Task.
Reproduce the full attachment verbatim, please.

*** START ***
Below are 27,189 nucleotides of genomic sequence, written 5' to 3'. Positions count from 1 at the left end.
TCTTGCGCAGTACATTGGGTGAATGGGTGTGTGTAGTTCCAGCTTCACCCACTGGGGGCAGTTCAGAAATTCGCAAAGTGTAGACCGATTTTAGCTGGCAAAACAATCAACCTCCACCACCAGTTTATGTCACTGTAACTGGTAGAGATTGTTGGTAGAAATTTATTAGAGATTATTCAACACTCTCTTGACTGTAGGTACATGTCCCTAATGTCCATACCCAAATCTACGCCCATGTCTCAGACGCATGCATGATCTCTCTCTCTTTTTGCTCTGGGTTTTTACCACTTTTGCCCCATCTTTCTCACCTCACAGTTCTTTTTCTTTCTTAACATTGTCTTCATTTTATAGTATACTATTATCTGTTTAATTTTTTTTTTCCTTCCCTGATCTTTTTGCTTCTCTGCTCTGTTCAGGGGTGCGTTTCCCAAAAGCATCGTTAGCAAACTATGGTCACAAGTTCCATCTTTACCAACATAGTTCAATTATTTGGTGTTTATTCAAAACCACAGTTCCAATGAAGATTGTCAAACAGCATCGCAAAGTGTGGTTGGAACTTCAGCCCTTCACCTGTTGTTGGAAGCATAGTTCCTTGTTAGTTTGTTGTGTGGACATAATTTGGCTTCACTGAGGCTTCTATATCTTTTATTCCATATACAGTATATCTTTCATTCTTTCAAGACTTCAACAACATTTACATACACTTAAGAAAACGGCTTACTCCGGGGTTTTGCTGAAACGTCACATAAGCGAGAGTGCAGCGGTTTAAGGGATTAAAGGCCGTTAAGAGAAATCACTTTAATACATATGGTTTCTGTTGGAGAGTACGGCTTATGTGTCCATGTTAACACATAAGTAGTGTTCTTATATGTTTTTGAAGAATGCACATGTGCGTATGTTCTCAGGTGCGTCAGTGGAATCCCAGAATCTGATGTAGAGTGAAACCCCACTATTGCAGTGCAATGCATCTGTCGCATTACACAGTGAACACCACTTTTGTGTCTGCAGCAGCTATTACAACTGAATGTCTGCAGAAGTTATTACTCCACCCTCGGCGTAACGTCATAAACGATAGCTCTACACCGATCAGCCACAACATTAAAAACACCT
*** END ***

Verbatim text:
Below are 27,189 nucleotides of genomic sequence, written 5' to 3'. Positions count from 1 at the left end.
TCTTGCGCAGTACATTGGGTGAATGGGTGTGTGTAGTTCCAGCTTCACCCACTGGGGGCAGTTCAGAAATTCGCAAAGTGTAGACCGATTTTAGCTGGCAAAACAATCAACCTCCACCACCAGTTTATGTCACTGTAACTGGTAGAGATTGTTGGTAGAAATTTATTAGAGATTATTCAACACTCTCTTGACTGTAGGTACATGTCCCTAATGTCCATACCCAAATCTACGCCCATGTCTCAGACGCATGCATGATCTCTCTCTCTTTTTGCTCTGGGTTTTTACCACTTTTGCCCCATCTTTCTCACCTCACAGTTCTTTTTCTTTCTTAACATTGTCTTCATTTTATAGTATACTATTATCTGTTTAATTTTTTTTTTCCTTCCCTGATCTTTTTGCTTCTCTGCTCTGTTCAGGGGTGCGTTTCCCAAAAGCATCGTTAGCAAACTATGGTCACAAGTTCCATCTTTACCAACATAGTTCAATTATTTGGTGTTTATTCAAAACCACAGTTCCAATGAAGATTGTCAAACAGCATCGCAAAGTGTGGTTGGAACTTCAGCCCTTCACCTGTTGTTGGAAGCATAGTTCCTTGTTAGTTTGTTGTGTGGACATAATTTGGCTTCACTGAGGCTTCTATATCTTTTATTCCATATACAGTATATCTTTCATTCTTTCAAGACTTCAACAACATTTACATACACTTAAGAAAACGGCTTACTCCGGGGTTTTGCTGAAACGTCACATAAGCGAGAGTGCAGCGGTTTAAGGGATTAAAGGCCGTTAAGAGAAATCACTTTAATACATATGGTTTCTGTTGGAGAGTACGGCTTATGTGTCCATGTTAACACATAAGTAGTGTTCTTATATGTTTTTGAAGAATGCACATGTGCGTATGTTCTCAGGTGCGTCAGTGGAATCCCAGAATCTGATGTAGAGTGAAACCCCACTATTGCAGTGCAATGCATCTGTCGCATTACACAGTGAACACCACTTTTGTGTCTGCAGCAGCTATTACAACTGAATGTCTGCAGAAGTTATTACTCCACCCTCGGCGTAACGTCATAAACGATAGCTCTACACCGATCAGCCACAACATTAAAAACACCT